Aidan writes a painful letter
Sixteen-year-old boys are horrible, as we noticed in play and I noticed again while writing this. At least he’s made up his mind about it.
Alysei Aidan astin Velain to Hyltei Radan astin Brun, sheriff of Turenay
This is very hard for me to write, and I’d much rather come back to Turenay to tell you in person what I’m about to do, but if I did I couldn’t do it. Because both of your sons are going off to the war.
I know that I promised Cora that I’d stay with her and not go off, but it occurred to her that this would likely be the last big and important battle in the whole world, or at least the part of it that we know, in our lifetime, and if I couldn’t be there I’d be explaining for the rest of my life why I wasn’t. And she must have seen how bracing the sight of the army was for me. Athal lent me one of his uniforms –it fit!– and he and Uncle Ferin took me to inspect the troops, and I joined in some of the sword training. Athal is going to give me a sword from the armoury that’s long enough for the extra reach I’ve grown lately, because he saw how much trouble I was having with the one I’ve had since I was twelve or so.
So I came back kind of exultant and tried to keep it from Cora but you know as well as I do that it’s impossible to keep anything from Cora. We took Athal and Raisse out for dinner and dancing –it’s amazing how people can pointedly not notice that the king and queen are eating at the next table– and at the Mill Gate dance hall Cora took me outside and demanded that I make up my mind, and said she’d release me from my promise if I really wanted to go and fight.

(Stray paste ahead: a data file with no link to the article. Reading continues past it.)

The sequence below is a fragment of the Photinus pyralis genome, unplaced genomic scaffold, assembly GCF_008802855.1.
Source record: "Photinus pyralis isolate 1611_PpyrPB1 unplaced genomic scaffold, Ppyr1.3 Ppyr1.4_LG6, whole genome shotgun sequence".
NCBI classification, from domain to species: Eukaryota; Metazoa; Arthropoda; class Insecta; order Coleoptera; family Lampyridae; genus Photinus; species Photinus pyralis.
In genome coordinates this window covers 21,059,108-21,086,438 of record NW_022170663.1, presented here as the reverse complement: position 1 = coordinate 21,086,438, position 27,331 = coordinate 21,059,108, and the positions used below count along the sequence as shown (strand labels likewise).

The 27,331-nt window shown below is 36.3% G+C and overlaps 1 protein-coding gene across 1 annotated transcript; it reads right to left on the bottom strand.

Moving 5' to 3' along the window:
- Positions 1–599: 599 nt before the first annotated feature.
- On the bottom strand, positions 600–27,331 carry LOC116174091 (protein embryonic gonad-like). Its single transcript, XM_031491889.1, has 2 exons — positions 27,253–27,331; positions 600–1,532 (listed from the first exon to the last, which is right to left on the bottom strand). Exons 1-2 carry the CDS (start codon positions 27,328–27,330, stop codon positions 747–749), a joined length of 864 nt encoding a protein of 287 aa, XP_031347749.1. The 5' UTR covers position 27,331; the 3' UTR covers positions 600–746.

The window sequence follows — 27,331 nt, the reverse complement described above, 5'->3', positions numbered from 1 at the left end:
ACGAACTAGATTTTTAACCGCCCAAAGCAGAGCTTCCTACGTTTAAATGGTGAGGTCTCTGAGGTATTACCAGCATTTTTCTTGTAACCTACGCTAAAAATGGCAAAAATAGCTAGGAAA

It took me all the rest of the evening and half of the night to come to a decision, torn between letting Athal down and letting Cora down. But yes, I do really want to go and fight. Perhaps it’s only for the glory, or to save myself embarrassment forever more, or to hold Athal’s hand when he’s in distress at sea (come to think of it I’ve never been at sea myself, what if I’m the same way? But then I’m not a grand master); I don’t know. Certainly it’s not because I think I’m indispensable: I saw dozens of fighters better than I am, and they have so many sergeants that they don’t really need one aged not quite seventeen from the provinces. This is something I want to do, not something anybody else wants me to do. Athal says he’ll be glad to have me but doesn’t require it of me, but he does understand.
So I’m off to Essle in a week and a half. Cora will come back to Turenay, I suppose after visiting her friends to the north. She’s determined to go home pregnant. I can’t very well deny her that– she knows her own body well enough to know that she can pull it off, both to start it and to finish it. And if everything goes as well as we expect, I’ll be home in time to see my son or daughter born. I do realise that it’s likely that I’ll be wounded, and possible that I’ll be killed, but I could fall down a flight of stairs or be trampled by a horse in Turenay, and I don’t expect Naigha to take me before she wants me.
Could you please tell people– the school, and Master Jilan, and Jichan, though I wouldn’t be surprised to meet Jilan and half the new regiment in Essle, and perhaps Jichan and some more people from the school too. I’m not all that confident I can write everybody their own letter and find the right words every time.
In Valdis, on the Feast of Mizran,